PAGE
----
Then we walked over to San Luigi dei Francesi, the national church of France in Rome. It’s perhaps most famous for being home to Caravaggio’s Calling of St. Matthew, which is one of my top five favorite paintings of all time. Sr. Matthew Marie had specifically asked for prayers in front of the painting, so I gladly complied. Then it was off to Sant’Agostino, another beautiful basilica – just around the corner- that is full of hidden treasures: the body of Augustine’s Mom, St. Monica; another Caravaggio; a Raphael; and a statue where Roman women pray for pregnancies.

You’ll find statues and altars throughout Rome that have silver “ex-voto” plaques around them, left as a sign of answered prayers. The ex-votos left at this statue are a little different — blue and pink ribbons, baby bottles, pillows, and various other pink and blue signs of answered prayers and babies born. I believe the Italian women go to pray both to get pregnant and for safe and healthy pregnancies.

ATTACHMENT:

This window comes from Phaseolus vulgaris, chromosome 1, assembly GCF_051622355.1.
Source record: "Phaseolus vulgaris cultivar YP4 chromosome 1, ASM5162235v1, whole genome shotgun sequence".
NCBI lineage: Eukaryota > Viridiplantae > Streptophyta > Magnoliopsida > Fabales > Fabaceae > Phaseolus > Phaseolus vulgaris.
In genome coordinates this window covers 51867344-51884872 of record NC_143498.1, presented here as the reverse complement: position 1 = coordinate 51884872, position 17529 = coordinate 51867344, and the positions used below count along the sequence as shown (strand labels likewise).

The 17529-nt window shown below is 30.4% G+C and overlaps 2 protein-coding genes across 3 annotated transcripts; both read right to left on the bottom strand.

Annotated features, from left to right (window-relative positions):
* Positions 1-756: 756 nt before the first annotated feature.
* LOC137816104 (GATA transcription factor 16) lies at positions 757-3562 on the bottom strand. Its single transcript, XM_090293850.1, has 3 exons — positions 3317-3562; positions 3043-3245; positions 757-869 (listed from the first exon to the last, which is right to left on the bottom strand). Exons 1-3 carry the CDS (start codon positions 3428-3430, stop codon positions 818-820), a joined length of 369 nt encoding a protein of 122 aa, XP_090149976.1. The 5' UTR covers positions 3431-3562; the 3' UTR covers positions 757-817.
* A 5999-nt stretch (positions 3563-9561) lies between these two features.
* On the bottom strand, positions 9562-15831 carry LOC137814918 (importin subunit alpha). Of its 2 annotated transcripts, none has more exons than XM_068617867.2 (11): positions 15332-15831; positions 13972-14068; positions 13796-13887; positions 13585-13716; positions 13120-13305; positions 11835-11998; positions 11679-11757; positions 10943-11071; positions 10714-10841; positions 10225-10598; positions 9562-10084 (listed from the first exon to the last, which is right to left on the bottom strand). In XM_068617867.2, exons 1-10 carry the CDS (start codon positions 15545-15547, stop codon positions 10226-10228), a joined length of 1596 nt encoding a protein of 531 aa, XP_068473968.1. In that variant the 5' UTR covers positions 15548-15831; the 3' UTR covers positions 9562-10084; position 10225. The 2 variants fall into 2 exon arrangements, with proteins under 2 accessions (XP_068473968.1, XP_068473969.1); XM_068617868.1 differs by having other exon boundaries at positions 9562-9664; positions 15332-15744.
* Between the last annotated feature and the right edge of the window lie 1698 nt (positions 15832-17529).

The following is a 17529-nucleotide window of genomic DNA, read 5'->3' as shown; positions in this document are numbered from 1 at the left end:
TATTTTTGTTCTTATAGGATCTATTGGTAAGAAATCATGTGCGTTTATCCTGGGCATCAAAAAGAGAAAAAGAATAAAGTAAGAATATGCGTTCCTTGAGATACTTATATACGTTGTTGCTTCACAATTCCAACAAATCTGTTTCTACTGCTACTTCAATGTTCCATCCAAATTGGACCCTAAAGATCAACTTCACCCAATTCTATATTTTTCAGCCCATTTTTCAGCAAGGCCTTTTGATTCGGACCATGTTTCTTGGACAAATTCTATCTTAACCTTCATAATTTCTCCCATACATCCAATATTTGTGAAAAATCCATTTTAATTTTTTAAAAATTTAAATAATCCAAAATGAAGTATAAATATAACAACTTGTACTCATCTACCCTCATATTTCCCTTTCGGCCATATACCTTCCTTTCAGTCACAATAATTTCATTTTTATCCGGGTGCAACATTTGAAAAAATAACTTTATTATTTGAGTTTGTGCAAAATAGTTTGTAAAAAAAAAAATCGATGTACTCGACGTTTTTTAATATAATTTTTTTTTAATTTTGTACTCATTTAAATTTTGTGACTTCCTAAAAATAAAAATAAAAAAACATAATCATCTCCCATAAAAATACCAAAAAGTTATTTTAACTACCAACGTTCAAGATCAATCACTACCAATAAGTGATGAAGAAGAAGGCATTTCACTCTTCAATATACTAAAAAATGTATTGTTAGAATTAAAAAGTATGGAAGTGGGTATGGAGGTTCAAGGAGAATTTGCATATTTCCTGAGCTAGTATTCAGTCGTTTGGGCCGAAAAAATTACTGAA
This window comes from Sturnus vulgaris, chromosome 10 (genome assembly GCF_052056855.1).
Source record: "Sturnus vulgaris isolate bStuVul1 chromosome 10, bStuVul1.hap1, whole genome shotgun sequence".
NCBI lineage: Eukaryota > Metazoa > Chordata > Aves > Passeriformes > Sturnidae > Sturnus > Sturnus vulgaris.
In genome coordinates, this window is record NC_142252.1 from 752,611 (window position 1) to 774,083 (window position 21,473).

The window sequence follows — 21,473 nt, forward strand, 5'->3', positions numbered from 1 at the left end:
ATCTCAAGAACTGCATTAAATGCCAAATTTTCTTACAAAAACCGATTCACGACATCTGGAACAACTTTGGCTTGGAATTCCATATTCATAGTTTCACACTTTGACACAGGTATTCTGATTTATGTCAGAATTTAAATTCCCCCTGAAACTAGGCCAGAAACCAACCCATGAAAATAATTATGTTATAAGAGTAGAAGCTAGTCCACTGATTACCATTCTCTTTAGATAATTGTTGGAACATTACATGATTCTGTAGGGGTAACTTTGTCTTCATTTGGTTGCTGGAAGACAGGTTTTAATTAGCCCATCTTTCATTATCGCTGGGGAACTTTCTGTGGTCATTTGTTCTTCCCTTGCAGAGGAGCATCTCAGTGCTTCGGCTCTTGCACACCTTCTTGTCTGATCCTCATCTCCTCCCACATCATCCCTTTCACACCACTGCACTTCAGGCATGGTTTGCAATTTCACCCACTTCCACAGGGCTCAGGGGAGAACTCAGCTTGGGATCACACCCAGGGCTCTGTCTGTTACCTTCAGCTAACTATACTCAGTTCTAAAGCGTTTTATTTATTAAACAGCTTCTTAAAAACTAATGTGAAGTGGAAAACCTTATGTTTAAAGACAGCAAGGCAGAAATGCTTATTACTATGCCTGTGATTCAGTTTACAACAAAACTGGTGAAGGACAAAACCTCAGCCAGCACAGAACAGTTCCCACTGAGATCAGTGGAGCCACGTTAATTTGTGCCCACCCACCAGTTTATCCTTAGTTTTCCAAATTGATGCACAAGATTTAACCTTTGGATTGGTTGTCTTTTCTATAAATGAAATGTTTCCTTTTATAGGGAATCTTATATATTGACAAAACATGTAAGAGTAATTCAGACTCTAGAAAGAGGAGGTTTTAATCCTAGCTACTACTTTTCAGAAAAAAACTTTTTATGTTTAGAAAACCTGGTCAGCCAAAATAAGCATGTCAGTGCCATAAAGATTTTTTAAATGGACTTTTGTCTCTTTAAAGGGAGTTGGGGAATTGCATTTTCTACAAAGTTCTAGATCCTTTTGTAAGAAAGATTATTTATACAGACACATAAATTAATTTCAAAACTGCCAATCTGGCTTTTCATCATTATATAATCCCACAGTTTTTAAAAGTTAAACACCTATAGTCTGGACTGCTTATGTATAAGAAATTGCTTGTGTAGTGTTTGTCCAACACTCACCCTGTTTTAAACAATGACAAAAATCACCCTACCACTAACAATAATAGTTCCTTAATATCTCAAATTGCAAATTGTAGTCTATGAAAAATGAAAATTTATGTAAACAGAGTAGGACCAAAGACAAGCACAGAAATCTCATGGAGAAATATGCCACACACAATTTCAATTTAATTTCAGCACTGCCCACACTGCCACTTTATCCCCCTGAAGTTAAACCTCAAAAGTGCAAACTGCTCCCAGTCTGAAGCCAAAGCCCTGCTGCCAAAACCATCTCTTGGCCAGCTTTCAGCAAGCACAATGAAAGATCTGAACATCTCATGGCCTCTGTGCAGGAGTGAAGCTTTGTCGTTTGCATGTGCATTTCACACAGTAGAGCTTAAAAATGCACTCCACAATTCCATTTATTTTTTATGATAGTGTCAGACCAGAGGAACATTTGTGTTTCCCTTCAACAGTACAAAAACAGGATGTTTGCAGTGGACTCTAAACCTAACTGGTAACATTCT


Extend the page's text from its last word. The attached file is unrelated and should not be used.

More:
I went there to pray for my dear friend Liza. … and I’m happy to report that she and her husband are expecting. : )

The morning was mostly spent wandering — it’s just good to walk around Rome like a local. My morning walk from St. Peter’s to the Gesu, and now the walk around the Piazza Navona/Pantheon neighborhood — it was so relaxing. We went to the paper store near the Pantheon that my sister likes, then over to the silver store near Santa Maria sopra Minerva– it was still closed, as it had been every time I walked over there– so I think it must be closed for good. How very sad.

Everything seems to be getting a cleaning– even Elefante!